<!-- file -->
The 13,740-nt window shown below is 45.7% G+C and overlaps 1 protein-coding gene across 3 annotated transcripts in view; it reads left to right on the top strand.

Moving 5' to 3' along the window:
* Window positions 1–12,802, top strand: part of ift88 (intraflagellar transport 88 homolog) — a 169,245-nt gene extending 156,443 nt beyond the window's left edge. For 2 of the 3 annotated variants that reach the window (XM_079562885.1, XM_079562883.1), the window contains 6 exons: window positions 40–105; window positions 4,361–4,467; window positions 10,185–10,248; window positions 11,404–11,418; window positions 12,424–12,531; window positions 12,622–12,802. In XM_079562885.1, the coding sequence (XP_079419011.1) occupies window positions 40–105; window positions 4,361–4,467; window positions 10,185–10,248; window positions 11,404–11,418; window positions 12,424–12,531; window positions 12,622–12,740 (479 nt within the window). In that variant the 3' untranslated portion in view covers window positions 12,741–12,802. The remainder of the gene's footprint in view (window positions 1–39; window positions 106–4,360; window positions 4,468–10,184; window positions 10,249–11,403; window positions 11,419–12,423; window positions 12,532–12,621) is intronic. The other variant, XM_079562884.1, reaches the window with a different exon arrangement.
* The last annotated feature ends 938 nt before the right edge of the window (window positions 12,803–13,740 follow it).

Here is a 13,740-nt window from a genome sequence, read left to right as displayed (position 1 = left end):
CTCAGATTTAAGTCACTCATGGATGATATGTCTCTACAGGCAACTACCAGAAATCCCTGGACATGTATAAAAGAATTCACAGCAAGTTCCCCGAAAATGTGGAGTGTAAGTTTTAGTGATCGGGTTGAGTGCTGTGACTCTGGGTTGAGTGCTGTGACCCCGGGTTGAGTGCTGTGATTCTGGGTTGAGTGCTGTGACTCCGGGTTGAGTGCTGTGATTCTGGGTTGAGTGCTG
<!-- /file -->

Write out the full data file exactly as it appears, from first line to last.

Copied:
The 13,740-nt window shown below is 45.7% G+C and overlaps 1 protein-coding gene across 3 annotated transcripts in view; it reads left to right on the top strand.

Moving 5' to 3' along the window:
* Window positions 1–12,802, top strand: part of ift88 (intraflagellar transport 88 homolog) — a 169,245-nt gene extending 156,443 nt beyond the window's left edge. For 2 of the 3 annotated variants that reach the window (XM_079562885.1, XM_079562883.1), the window contains 6 exons: window positions 40–105; window positions 4,361–4,467; window positions 10,185–10,248; window positions 11,404–11,418; window positions 12,424–12,531; window positions 12,622–12,802. In XM_079562885.1, the coding sequence (XP_079419011.1) occupies window positions 40–105; window positions 4,361–4,467; window positions 10,185–10,248; window positions 11,404–11,418; window positions 12,424–12,531; window positions 12,622–12,740 (479 nt within the window). In that variant the 3' untranslated portion in view covers window positions 12,741–12,802. The remainder of the gene's footprint in view (window positions 1–39; window positions 106–4,360; window positions 4,468–10,184; window positions 10,249–11,403; window positions 11,419–12,423; window positions 12,532–12,621) is intronic. The other variant, XM_079562884.1, reaches the window with a different exon arrangement.
* The last annotated feature ends 938 nt before the right edge of the window (window positions 12,803–13,740 follow it).

Here is a 13,740-nt window from a genome sequence, read left to right as displayed (position 1 = left end):
CTCAGATTTAAGTCACTCATGGATGATATGTCTCTACAGGCAACTACCAGAAATCCCTGGACATGTATAAAAGAATTCACAGCAAGTTCCCCGAAAATGTGGAGTGTAAGTTTTAGTGATCGGGTTGAGTGCTGTGACTCTGGGTTGAGTGCTGTGACCCCGGGTTGAGTGCTGTGATTCTGGGTTGAGTGCTGTGACTCCGGGTTGAGTGCTGTGATTCTGGGTTGAGTGCTG